Background: Endometriosis is a chronic inflammatory disease which results in significant pain and long term reproductive consequences for up to 50% of infertile women. This study was focused to understand how endometriosis altered the uterine and cervical bacterial community. Methods and findings: Urogenital swabs and uterine washes were collected from 19 pre-menopausal women undergoing laparoscopic surgery for pelvic pain, suspected endometriosis (experimental n=10), and women undergoing laparoscopic surgery for benign ovarian/uterine conditions (control n=9). Patients were followed for the next year and repeat cervical swabs were obtained. Bacterial community composition was assessed from these samples using Illumina next generation 16S rRNA amplicon sequencing. Bacterial communities were significantly different between sample sites, the uterus and cervix, and stage III endometriosis resulted in significant alterations in the cervical bacterial community. Both bacterial richness and phylogenetic diversity increased in association with stage III endometriosis. Surgical intervention resulted in a stabilized cervical bacterial community for a short period of time. Conclusion: Bacterial community profiling may provide a useful diagnostic tool for identifying endometriosis in asymptomatic, infertile women in a clinical setting.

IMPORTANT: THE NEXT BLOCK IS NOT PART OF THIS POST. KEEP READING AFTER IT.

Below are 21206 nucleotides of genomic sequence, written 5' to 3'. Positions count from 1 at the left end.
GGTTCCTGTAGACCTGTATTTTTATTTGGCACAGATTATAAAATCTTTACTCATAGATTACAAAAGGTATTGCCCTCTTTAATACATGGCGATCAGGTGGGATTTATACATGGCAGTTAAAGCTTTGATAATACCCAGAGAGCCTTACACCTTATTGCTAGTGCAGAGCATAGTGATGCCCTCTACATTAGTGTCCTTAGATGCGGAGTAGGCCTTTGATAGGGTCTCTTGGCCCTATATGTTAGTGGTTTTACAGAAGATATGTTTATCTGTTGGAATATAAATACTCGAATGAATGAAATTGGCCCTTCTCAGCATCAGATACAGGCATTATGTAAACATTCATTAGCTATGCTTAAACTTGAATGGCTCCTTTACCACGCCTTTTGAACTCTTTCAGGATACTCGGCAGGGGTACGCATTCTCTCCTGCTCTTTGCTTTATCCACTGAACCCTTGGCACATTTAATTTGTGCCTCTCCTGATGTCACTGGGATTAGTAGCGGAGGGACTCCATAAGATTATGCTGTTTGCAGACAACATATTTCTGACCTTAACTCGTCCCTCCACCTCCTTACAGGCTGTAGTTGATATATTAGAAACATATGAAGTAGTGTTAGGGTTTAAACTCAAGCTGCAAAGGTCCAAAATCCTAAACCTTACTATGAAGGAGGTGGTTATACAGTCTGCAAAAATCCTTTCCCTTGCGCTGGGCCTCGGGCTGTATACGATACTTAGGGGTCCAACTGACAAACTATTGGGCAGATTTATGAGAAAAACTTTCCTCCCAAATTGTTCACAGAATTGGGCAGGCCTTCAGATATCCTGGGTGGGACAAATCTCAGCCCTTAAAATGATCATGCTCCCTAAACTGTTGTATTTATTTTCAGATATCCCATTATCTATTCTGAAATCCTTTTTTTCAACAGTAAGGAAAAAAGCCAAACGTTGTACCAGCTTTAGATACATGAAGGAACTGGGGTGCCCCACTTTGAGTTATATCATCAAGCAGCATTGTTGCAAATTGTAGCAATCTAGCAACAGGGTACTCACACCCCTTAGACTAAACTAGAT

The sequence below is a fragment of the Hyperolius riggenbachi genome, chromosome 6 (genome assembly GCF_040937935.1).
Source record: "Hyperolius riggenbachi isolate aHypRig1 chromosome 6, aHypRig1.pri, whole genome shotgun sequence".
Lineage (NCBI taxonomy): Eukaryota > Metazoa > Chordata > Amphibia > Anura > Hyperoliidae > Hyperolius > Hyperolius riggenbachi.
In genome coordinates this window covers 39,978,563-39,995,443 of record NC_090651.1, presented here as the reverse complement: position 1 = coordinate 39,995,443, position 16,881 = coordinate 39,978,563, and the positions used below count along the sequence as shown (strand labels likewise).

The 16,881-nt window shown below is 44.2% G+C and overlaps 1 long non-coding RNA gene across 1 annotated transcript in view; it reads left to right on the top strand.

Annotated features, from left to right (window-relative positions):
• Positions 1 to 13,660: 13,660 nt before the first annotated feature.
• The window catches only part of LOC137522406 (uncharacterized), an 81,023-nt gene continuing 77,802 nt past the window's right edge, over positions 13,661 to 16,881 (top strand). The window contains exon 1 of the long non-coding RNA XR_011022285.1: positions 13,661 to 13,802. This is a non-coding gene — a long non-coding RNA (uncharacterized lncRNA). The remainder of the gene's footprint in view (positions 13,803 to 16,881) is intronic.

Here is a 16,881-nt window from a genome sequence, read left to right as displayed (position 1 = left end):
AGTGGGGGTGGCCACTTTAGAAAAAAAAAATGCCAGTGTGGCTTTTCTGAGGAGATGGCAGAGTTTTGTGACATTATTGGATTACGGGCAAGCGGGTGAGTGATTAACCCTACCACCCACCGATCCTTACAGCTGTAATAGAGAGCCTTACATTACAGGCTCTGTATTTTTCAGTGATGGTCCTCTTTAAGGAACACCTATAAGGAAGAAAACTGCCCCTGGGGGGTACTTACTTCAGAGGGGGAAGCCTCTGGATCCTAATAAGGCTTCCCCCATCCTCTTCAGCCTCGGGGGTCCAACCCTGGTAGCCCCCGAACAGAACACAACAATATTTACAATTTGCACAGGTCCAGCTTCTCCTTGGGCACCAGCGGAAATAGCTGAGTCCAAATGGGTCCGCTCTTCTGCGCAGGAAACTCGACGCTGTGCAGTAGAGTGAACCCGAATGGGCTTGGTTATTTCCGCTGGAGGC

Melissa A. Cregger, Katherine Lenz, Elizabeth Leary, Richard Leach, Asgerally Fazleabas, Bryan White, Andrea Braundmeier